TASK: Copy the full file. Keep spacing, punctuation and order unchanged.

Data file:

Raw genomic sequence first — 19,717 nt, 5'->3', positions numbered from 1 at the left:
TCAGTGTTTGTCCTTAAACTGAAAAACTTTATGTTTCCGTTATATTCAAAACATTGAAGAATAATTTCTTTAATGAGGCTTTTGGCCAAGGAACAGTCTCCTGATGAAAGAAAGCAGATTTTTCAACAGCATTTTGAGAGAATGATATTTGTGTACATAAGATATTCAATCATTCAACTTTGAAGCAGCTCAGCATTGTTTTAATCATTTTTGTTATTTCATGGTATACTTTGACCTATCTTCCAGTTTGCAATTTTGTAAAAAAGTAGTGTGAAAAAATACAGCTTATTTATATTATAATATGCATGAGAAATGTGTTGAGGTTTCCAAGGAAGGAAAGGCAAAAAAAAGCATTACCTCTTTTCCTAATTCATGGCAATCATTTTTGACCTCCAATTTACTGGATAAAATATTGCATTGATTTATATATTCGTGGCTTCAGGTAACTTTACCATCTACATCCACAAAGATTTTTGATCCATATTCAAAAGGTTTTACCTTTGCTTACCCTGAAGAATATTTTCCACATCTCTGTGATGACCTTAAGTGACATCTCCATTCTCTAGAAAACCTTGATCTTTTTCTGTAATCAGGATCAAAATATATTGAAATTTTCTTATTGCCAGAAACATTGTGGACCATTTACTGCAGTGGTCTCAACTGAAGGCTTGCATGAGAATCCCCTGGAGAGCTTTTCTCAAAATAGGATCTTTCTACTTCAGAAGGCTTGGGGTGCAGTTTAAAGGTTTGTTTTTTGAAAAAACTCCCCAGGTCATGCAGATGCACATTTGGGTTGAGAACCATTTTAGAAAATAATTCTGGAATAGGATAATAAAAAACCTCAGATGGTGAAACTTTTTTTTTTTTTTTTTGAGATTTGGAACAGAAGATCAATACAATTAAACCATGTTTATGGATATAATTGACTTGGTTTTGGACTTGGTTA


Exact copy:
Raw genomic sequence first — 19,717 nt, 5'->3', positions numbered from 1 at the left:
TCAGTGTTTGTCCTTAAACTGAAAAACTTTATGTTTCCGTTATATTCAAAACATTGAAGAATAATTTCTTTAATGAGGCTTTTGGCCAAGGAACAGTCTCCTGATGAAAGAAAGCAGATTTTTCAACAGCATTTTGAGAGAATGATATTTGTGTACATAAGATATTCAATCATTCAACTTTGAAGCAGCTCAGCATTGTTTTAATCATTTTTGTTATTTCATGGTATACTTTGACCTATCTTCCAGTTTGCAATTTTGTAAAAAAGTAGTGTGAAAAAATACAGCTTATTTATATTATAATATGCATGAGAAATGTGTTGAGGTTTCCAAGGAAGGAAAGGCAAAAAAAAGCATTACCTCTTTTCCTAATTCATGGCAATCATTTTTGACCTCCAATTTACTGGATAAAATATTGCATTGATTTATATATTCGTGGCTTCAGGTAACTTTACCATCTACATCCACAAAGATTTTTGATCCATATTCAAAAGGTTTTACCTTTGCTTACCCTGAAGAATATTTTCCACATCTCTGTGATGACCTTAAGTGACATCTCCATTCTCTAGAAAACCTTGATCTTTTTCTGTAATCAGGATCAAAATATATTGAAATTTTCTTATTGCCAGAAACATTGTGGACCATTTACTGCAGTGGTCTCAACTGAAGGCTTGCATGAGAATCCCCTGGAGAGCTTTTCTCAAAATAGGATCTTTCTACTTCAGAAGGCTTGGGGTGCAGTTTAAAGGTTTGTTTTTTGAAAAAACTCCCCAGGTCATGCAGATGCACATTTGGGTTGAGAACCATTTTAGAAAATAATTCTGGAATAGGATAATAAAAAACCTCAGATGGTGAAACTTTTTTTTTTTTTTTTTGAGATTTGGAACAGAAGATCAATACAATTAAACCATGTTTATGGATATAATTGACTTGGTTTTGGACTTGGTTA